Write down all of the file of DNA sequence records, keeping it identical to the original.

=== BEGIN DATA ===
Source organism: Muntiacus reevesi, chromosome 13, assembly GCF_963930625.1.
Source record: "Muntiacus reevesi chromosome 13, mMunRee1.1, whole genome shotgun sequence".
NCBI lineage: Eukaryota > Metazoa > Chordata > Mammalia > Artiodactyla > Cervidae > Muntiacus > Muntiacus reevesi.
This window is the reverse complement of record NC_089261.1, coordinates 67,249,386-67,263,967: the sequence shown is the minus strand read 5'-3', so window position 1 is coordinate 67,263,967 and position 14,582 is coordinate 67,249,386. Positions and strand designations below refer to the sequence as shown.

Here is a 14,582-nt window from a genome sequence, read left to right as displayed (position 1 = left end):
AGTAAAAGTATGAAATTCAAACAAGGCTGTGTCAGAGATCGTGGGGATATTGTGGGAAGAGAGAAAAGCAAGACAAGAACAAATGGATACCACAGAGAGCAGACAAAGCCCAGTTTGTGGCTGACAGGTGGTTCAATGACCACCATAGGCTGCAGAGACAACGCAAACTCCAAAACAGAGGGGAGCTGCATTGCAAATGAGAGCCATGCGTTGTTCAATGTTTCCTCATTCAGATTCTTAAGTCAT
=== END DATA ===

Source organism: Muntiacus reevesi, chromosome 13, assembly GCF_963930625.1.
Source record: "Muntiacus reevesi chromosome 13, mMunRee1.1, whole genome shotgun sequence".
NCBI lineage: Eukaryota > Metazoa > Chordata > Mammalia > Artiodactyla > Cervidae > Muntiacus > Muntiacus reevesi.
This window is the reverse complement of record NC_089261.1, coordinates 67,249,386-67,263,967: the sequence shown is the minus strand read 5'-3', so window position 1 is coordinate 67,263,967 and position 14,582 is coordinate 67,249,386. Positions and strand designations below refer to the sequence as shown.

Here is a 14,582-nt window from a genome sequence, read left to right as displayed (position 1 = left end):
AGTAAAAGTATGAAATTCAAACAAGGCTGTGTCAGAGATCGTGGGGATATTGTGGGAAGAGAGAAAAGCAAGACAAGAACAAATGGATACCACAGAGAGCAGACAAAGCCCAGTTTGTGGCTGACAGGTGGTTCAATGACCACCATAGGCTGCAGAGACAACGCAAACTCCAAAACAGAGGGGAGCTGCATTGCAAATGAGAGCCATGCGTTGTTCAATGTTTCCTCATTCAGATTCTTAAGTCAT